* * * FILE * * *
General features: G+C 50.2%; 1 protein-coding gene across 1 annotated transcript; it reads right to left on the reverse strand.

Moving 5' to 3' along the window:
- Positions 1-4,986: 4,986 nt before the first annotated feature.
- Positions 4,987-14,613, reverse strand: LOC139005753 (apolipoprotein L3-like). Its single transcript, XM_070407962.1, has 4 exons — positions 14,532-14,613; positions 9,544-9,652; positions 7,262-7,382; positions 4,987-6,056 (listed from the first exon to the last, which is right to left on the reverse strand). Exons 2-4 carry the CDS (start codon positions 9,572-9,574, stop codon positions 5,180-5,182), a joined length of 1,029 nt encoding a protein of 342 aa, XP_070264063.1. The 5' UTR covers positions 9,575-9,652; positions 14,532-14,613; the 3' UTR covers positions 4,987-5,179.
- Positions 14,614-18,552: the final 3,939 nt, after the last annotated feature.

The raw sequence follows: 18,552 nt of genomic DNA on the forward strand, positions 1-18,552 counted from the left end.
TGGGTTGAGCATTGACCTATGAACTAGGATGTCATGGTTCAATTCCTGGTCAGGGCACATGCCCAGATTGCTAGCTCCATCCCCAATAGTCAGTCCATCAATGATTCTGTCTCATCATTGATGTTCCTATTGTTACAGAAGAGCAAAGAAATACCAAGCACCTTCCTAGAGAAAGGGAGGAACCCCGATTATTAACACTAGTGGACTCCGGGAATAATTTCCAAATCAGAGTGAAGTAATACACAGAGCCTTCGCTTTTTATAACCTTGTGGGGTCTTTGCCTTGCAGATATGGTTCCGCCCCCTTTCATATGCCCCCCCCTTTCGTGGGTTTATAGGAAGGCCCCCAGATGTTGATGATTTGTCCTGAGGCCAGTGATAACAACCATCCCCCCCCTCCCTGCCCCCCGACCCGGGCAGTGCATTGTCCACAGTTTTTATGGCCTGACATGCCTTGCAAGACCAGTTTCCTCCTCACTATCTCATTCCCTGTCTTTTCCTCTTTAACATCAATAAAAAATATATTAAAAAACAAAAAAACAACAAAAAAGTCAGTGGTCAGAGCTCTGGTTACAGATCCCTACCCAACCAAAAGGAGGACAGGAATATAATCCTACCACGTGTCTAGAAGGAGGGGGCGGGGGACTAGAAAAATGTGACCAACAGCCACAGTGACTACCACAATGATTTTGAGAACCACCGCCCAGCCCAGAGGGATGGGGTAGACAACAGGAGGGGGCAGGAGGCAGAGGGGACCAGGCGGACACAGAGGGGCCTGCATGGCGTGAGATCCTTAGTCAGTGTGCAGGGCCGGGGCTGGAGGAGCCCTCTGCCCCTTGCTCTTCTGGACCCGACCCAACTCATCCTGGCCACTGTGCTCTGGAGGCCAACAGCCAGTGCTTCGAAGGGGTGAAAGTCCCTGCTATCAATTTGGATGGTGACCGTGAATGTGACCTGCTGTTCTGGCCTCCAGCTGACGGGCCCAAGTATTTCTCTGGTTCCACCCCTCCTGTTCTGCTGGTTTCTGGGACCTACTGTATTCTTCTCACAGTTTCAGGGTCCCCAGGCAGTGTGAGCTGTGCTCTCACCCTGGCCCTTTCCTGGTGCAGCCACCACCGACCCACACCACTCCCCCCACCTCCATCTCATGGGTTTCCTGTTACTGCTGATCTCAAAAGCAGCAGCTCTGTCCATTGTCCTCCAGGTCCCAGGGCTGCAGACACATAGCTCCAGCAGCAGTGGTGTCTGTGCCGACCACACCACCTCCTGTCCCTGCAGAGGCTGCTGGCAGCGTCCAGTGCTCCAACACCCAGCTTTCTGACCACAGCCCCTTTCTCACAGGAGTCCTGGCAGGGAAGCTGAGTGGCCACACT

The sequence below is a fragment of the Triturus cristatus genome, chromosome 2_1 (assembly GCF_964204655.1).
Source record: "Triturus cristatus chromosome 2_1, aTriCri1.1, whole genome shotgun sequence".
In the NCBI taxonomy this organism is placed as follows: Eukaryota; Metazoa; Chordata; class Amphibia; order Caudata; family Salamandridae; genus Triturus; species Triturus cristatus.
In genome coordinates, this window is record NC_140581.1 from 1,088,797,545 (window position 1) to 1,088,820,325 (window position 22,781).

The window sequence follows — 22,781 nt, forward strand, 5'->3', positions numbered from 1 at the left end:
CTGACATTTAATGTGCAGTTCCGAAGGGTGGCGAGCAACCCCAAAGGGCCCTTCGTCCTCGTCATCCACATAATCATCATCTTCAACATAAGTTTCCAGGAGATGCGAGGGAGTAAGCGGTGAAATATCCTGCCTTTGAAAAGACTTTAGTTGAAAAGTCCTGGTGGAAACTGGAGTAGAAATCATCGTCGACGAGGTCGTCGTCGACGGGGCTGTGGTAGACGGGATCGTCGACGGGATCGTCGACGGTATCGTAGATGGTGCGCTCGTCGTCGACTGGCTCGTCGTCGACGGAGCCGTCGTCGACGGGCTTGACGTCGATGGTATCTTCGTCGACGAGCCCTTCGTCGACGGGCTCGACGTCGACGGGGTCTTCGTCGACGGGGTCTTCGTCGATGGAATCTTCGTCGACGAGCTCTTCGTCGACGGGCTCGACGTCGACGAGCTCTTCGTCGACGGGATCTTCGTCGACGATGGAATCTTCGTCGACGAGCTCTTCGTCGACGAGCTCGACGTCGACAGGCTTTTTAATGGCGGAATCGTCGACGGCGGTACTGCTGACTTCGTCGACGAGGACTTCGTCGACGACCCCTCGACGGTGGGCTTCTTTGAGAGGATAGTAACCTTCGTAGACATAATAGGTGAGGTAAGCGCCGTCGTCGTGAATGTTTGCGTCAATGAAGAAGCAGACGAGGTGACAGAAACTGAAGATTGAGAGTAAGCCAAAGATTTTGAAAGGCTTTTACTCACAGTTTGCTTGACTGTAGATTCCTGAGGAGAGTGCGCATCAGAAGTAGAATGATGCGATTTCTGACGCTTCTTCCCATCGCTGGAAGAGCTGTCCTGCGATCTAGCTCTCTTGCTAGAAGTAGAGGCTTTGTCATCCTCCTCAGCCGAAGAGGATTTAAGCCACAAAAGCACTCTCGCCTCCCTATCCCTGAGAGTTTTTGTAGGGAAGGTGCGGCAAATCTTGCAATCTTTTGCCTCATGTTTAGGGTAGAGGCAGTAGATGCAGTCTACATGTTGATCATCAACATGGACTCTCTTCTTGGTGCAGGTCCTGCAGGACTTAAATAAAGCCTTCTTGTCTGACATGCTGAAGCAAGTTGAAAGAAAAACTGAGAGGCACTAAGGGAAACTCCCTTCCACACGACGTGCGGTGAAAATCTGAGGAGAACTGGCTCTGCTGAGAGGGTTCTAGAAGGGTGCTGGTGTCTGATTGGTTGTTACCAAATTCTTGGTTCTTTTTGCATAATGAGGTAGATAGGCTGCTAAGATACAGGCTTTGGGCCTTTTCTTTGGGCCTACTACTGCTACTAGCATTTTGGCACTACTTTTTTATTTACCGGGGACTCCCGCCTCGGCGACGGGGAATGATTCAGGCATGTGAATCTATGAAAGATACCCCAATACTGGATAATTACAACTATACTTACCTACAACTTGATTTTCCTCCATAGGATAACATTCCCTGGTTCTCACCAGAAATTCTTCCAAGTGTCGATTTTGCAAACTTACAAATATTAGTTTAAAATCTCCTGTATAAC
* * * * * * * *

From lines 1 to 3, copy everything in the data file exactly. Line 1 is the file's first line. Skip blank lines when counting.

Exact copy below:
General features: G+C 50.2%; 1 protein-coding gene across 1 annotated transcript; it reads right to left on the reverse strand.

Moving 5' to 3' along the window:
- Positions 1-4,986: 4,986 nt before the first annotated feature.